Amherst Railway Society - meeting -May, 2019Date: Wednesday, May 8, 2019
Keeping the Spirit Alive…
WW&F and the art of steam-powered narrow gauge railroading
David Buczkowski and Ed Lecuyer
During the later half of the 19th century, Maine developed a network of five 2-foot gauge railroads. Based on the slate and lead hauling 2-footers of Wales, the narrower gauge rails, smaller locomotives and cars, and smaller real estate investment made Maine’s narrow gauge railroads less expensive to construct, and easier to run through rugged terrain. At the peak of operations, these five lines operated over 200 miles of track, ran dozens of locomotives, carried thousands of passengers, and hauled countless tons of freight. And, the Wiscasset, Waterville & Farmington Railroad (WW&F) was one of the five. The WW&F came to life in 1894 as the Wiscasset & Quebec, with the grand vision of connecting Boston and New York with the province of Quebec through the port of Wiscasset, Maine. On Wednesday, May 8, 2019, WW&F’s David Buczkowski and Ed Lecuyer will explain the hurdles the railroad faced trying to build all the way to Quebec, and why they ultimately fell short. They will also describe the rich culture that the narrow gauge railroads of Maine brought to this country - a culture that is alive and well at the WW&F Museum in Alna, Maine. Restoration and preservation of railroad artifacts are a key component of any historical organization. But the WW&F Railway Museum is going a step farther - they are preserving the spirit of Maine’s narrow gauge railroads, so visitors can truly feel, be part of, the way the railroad was in 1910. They are treating the WW&F like a railroad that never stopped operating. The locomotives, rolling stock, and structures are all part of a working railroad. Guided by enthusiasm, patience, and perseverance, David and Ed will explain how the staff and volunteers at the WW&F Railway Museum are preserving the spirit of Maine’s 2-footers through locomotive restoration and reconstruction, restoration of rolling stock, rebuilding a historic covered bridge, pushing the mainline track further north, and recreating historic railroad events.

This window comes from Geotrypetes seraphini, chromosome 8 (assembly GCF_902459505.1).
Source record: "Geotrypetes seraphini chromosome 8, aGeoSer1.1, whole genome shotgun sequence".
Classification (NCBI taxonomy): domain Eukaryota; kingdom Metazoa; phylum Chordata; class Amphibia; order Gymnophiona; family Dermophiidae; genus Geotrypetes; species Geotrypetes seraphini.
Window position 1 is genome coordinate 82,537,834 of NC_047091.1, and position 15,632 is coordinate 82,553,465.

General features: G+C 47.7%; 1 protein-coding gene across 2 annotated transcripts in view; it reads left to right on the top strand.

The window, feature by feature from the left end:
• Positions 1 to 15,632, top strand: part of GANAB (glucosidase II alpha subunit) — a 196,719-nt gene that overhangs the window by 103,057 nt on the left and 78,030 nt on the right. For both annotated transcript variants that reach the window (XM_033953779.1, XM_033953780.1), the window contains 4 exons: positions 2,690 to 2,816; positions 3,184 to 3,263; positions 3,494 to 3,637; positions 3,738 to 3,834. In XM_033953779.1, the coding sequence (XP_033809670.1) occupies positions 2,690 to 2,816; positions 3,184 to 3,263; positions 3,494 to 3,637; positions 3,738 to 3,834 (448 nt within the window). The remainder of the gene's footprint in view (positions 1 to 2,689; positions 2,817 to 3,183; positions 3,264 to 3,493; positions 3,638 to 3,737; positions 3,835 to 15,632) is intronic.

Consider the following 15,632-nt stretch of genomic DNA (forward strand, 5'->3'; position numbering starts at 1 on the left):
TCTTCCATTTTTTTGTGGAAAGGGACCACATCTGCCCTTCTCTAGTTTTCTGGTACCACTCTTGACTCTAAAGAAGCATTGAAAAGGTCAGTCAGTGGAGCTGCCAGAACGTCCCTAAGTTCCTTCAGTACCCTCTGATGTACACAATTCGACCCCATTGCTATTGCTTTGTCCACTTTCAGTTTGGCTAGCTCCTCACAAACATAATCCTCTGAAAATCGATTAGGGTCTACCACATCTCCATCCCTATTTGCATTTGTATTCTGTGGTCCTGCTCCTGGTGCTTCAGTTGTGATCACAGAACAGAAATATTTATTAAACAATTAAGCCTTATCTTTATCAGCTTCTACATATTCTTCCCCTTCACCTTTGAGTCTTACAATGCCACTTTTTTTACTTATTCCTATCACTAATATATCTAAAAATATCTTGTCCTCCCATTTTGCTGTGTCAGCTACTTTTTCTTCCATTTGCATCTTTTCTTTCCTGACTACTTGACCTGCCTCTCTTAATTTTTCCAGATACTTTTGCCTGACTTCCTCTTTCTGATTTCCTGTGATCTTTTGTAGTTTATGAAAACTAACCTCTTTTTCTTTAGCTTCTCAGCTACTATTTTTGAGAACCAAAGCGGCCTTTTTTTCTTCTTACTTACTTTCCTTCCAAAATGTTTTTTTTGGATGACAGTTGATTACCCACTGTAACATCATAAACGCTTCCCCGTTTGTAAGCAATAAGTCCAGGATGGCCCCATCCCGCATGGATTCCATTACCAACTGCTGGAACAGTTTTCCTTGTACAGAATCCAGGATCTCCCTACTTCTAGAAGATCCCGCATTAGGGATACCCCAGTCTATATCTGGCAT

Amherst Railway Society meetings are open to the public.